Conservative talk show host Rush Limbaugh on Friday poked fun at CNN's seemingly never-ending, controversial coverage of missing Malaysian Airlines Flight MH370 — "if it ever ends."
"This morning, I kid you not, they have been running a breaking news banner on it," Limbaugh said on his afternoon program.
"It happened many times."
He said that the news alert said: " 'Breaking news: Malaysian Airlines Flight 370 May Have Lost Altitude.' "
"Really?" Limbaugh facetiously asked. "I thought it was still up there at 35,000 feet."
The airliner, carrying 227 passengers and 12 crew, vanished on March 8 and flew thousands of kilometers off
its Kuala Lumpur-to-Beijing route.
The disappearance of the Boeing 777 has sparked the most expensive search-and-rescue operation in aviation history, but concrete information continues to prove frustratingly illusive.
Recent developments center around acoustic signals — "pings" — that have been detected within the search area in the Indian Ocean.
The signals may have come from the jetliner's black boxes, which record cockpit data and may provide answers as to what happened to the plane.
CNN has been covering the mystery nonstop — meticulously reporting virtually every new detail and featuring interviews with experts, officials and analysts. News anchors and correspondents have even used airplane models to illustrate their reports.
The coverage comes as CNN seeks to re-establish itself as the cable network to turn to for breaking international news, The Washington Post reports.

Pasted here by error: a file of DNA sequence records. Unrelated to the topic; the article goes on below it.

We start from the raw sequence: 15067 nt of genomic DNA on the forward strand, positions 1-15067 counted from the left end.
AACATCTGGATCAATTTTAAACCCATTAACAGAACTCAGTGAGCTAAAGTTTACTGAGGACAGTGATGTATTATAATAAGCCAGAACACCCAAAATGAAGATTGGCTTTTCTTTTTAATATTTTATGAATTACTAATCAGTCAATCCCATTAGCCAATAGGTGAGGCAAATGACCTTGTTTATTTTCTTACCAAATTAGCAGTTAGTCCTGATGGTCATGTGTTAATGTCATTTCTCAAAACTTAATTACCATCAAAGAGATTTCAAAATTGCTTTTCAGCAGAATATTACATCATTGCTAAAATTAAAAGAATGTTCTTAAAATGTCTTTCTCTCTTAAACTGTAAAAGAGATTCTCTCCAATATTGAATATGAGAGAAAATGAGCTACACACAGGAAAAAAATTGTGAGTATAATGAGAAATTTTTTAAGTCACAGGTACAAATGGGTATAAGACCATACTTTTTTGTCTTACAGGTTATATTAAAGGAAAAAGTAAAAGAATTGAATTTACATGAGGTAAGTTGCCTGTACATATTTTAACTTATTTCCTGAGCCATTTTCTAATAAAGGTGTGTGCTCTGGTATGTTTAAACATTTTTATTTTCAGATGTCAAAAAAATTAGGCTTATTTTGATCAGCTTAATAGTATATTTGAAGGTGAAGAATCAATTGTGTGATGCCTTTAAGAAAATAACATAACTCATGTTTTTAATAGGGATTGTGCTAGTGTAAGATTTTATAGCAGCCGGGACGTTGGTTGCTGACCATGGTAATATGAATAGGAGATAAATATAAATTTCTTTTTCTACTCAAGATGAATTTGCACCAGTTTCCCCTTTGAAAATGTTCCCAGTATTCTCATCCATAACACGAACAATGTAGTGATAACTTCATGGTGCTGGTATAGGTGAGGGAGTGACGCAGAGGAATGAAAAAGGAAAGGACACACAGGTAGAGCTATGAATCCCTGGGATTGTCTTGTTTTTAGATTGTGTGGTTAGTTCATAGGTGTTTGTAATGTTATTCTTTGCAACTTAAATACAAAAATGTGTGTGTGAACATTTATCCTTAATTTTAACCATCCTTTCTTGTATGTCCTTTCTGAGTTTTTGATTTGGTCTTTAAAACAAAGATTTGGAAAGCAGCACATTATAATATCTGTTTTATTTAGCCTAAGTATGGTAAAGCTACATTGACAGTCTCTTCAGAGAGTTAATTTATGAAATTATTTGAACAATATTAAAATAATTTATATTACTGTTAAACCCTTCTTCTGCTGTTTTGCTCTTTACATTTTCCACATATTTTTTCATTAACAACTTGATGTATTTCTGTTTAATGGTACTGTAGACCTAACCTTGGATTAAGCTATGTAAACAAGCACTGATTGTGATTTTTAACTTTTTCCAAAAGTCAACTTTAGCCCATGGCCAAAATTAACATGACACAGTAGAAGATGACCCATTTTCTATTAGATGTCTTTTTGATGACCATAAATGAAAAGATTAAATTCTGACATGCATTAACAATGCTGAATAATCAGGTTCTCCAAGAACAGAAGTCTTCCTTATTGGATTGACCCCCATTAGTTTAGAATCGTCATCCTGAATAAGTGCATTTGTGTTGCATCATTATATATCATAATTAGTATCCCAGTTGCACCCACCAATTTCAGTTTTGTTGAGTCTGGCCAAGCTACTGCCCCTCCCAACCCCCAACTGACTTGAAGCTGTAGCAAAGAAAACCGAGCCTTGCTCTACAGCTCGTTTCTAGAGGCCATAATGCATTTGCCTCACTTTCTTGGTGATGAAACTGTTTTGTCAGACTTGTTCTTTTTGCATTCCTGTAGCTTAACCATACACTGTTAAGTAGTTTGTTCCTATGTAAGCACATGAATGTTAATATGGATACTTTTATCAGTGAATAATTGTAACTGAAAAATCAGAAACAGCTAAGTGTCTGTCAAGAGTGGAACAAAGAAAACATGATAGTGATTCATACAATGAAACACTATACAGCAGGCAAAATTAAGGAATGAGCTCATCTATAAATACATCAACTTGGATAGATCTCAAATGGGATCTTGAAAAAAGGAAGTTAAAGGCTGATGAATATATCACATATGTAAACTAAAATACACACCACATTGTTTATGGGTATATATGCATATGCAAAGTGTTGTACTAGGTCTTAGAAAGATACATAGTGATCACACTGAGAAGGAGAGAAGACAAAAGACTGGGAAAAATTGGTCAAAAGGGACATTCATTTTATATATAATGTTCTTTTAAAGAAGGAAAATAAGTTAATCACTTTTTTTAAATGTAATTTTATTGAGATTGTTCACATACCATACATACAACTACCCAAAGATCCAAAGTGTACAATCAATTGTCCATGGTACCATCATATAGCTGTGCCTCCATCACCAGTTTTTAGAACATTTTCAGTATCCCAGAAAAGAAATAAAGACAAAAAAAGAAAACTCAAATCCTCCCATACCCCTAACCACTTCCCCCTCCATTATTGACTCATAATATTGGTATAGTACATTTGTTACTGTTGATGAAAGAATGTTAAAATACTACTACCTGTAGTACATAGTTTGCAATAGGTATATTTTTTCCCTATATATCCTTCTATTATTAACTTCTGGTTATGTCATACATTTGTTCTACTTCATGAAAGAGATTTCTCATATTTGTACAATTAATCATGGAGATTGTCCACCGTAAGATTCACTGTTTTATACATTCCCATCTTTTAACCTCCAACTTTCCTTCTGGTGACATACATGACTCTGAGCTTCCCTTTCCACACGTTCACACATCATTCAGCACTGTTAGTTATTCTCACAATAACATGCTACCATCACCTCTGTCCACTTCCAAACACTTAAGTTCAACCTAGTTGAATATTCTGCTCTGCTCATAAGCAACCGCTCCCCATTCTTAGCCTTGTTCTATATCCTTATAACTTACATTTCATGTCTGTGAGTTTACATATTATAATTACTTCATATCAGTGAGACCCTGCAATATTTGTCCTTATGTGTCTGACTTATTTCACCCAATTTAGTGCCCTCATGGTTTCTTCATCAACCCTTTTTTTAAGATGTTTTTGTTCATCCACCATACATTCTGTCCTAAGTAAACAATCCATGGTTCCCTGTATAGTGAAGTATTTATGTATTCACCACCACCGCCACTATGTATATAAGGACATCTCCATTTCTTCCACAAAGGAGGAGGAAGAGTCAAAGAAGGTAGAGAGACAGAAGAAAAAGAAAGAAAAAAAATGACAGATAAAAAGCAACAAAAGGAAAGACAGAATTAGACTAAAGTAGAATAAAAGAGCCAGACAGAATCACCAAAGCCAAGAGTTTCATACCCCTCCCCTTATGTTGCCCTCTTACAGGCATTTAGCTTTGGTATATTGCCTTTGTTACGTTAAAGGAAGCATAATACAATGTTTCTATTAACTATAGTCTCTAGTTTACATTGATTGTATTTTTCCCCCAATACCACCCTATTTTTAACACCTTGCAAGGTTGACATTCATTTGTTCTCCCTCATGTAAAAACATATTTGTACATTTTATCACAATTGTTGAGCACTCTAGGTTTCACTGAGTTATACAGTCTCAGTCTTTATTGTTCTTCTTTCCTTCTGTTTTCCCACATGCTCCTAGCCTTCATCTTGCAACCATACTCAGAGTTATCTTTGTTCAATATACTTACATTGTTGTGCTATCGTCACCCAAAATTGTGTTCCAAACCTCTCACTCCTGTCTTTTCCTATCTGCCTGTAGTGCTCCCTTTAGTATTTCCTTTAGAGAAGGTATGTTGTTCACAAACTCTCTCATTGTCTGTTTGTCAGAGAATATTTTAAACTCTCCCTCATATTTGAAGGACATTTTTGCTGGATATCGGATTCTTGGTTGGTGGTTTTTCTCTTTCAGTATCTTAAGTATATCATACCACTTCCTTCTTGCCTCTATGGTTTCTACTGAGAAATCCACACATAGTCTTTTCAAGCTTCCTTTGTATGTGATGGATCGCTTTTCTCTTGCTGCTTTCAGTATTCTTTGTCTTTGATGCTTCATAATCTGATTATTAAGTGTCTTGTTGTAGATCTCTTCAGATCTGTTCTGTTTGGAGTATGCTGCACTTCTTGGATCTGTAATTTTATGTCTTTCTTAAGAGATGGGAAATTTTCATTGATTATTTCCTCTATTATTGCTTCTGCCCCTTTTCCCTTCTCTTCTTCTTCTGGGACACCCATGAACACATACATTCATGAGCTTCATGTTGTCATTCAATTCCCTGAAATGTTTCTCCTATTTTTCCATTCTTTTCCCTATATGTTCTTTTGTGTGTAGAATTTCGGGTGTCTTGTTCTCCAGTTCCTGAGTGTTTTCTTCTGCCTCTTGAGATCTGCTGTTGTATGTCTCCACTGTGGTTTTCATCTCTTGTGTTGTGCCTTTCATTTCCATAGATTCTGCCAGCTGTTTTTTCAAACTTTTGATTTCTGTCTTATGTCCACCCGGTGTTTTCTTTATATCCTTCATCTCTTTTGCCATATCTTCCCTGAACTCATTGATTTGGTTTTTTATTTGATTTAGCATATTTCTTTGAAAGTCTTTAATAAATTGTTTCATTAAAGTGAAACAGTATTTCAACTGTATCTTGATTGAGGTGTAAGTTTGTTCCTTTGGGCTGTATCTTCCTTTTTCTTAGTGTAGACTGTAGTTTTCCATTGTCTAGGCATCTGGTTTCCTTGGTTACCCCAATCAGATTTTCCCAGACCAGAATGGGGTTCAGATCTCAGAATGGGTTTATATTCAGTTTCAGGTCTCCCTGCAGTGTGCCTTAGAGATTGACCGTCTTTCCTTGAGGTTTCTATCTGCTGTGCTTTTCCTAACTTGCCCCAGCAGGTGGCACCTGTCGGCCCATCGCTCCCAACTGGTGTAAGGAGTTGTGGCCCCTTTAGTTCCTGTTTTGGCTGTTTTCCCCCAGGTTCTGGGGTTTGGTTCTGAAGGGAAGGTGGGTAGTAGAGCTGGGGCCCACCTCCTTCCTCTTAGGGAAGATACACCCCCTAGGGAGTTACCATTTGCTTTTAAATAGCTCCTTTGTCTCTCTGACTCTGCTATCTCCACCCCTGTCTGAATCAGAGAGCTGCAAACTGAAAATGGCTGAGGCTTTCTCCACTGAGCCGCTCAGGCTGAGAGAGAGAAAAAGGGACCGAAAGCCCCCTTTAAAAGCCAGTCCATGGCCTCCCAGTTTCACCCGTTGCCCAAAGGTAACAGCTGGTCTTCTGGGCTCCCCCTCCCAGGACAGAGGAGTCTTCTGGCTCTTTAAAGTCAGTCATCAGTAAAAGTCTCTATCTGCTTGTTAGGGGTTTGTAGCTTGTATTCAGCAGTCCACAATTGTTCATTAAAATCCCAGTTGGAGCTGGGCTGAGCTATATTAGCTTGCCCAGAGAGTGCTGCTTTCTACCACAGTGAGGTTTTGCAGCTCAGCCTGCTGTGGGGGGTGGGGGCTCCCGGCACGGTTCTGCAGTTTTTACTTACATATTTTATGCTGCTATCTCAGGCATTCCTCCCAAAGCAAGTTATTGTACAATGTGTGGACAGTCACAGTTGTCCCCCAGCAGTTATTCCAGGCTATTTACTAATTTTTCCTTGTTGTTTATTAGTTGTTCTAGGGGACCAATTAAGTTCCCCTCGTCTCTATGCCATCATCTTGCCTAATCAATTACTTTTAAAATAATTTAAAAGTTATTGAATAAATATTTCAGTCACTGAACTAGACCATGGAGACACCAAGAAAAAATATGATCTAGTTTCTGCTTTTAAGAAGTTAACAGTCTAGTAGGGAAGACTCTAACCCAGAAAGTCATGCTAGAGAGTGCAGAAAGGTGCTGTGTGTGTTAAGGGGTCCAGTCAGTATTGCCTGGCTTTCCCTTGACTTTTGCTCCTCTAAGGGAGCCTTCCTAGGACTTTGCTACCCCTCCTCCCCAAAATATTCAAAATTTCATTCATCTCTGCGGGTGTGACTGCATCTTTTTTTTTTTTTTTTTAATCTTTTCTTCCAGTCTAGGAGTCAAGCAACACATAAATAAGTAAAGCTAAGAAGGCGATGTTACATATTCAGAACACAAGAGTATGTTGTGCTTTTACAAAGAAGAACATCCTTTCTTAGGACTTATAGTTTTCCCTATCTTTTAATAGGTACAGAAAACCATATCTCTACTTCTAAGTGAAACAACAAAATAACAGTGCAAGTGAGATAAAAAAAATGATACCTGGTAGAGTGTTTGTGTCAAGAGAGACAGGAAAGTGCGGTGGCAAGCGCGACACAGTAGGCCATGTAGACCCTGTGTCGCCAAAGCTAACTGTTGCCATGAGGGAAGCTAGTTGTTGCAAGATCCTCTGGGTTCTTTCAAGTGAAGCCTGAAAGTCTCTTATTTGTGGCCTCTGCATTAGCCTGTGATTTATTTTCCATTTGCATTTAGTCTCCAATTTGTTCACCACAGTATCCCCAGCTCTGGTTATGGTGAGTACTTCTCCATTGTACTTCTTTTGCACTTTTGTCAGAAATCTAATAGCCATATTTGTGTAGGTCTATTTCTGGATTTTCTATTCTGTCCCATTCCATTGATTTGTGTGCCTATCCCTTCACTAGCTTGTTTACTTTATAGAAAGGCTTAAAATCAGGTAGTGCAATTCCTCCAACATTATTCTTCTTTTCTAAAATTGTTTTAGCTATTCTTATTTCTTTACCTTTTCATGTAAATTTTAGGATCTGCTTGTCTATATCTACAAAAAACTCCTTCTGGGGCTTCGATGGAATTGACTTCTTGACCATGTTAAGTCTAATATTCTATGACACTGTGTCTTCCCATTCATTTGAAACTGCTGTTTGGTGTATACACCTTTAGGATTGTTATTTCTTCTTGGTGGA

The network has been ripped for its coverage by, among others, Bill O'Reilly of "The O'Reilly Factor" on Fox News and Jon Stewart on "The Daily Show" on Comedy Central.
But CNN anchors have defended the coverage, with Anderson Cooper telling TV Newser on Friday
that the Malaysian saga was a very “human” story.
"We’re talking about 239 souls on board, and their families," he said.
And, now, it's Limbaugh's turn — citing Friday's latest "breaking news" development.
"They have just discovered at CNN that the plane lost altitude, which usually happens when a plan lands — either a controlled crash or an uncontrolled crash," he said, according to a program transcript. "But, usually, there is a loss of altitude involved.
"That's why I'm gonna miss CNN's never-ending coverage of Malaysian Airlines Flight 370," he added, laughing.
"I don't mean to be laughing about it, but it's breaking news that the airplane may have lost altitude? What would be their first clue, and why did it take them a month to learn this?
"Come on, Rush, you know what they're talking about," Limbaugh added. "They've got some news that the plane dumped down to 4,000 feet.
"Yeah, and, at some point, it was at 3,000 feet, and then it was 2,000 feet — and now it's probably 10,000 feet under the ocean based on the latest ping."
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